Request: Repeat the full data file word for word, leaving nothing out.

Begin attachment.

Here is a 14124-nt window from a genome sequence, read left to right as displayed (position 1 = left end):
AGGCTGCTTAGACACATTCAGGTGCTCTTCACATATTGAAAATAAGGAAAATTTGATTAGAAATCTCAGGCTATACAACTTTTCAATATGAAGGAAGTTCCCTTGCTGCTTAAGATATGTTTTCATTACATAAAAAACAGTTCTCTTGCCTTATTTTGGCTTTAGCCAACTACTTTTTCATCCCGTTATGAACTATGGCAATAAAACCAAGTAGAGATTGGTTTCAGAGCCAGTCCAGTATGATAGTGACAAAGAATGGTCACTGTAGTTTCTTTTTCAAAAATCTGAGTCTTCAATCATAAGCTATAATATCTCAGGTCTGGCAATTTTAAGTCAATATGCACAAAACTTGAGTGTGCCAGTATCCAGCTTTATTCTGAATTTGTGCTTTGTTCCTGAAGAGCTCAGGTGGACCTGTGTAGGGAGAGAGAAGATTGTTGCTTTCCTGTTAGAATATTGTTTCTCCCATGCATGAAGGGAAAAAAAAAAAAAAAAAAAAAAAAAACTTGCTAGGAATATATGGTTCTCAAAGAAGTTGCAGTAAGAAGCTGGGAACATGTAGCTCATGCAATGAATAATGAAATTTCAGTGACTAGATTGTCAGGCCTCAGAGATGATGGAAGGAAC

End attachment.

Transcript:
Here is a 14124-nt window from a genome sequence, read left to right as displayed (position 1 = left end):
AGGCTGCTTAGACACATTCAGGTGCTCTTCACATATTGAAAATAAGGAAAATTTGATTAGAAATCTCAGGCTATACAACTTTTCAATATGAAGGAAGTTCCCTTGCTGCTTAAGATATGTTTTCATTACATAAAAAACAGTTCTCTTGCCTTATTTTGGCTTTAGCCAACTACTTTTTCATCCCGTTATGAACTATGGCAATAAAACCAAGTAGAGATTGGTTTCAGAGCCAGTCCAGTATGATAGTGACAAAGAATGGTCACTGTAGTTTCTTTTTCAAAAATCTGAGTCTTCAATCATAAGCTATAATATCTCAGGTCTGGCAATTTTAAGTCAATATGCACAAAACTTGAGTGTGCCAGTATCCAGCTTTATTCTGAATTTGTGCTTTGTTCCTGAAGAGCTCAGGTGGACCTGTGTAGGGAGAGAGAAGATTGTTGCTTTCCTGTTAGAATATTGTTTCTCCCATGCATGAAGGGAAAAAAAAAAAAAAAAAAAAAAAAAACTTGCTAGGAATATATGGTTCTCAAAGAAGTTGCAGTAAGAAGCTGGGAACATGTAGCTCATGCAATGAATAATGAAATTTCAGTGACTAGATTGTCAGGCCTCAGAGATGATGGAAGGAAC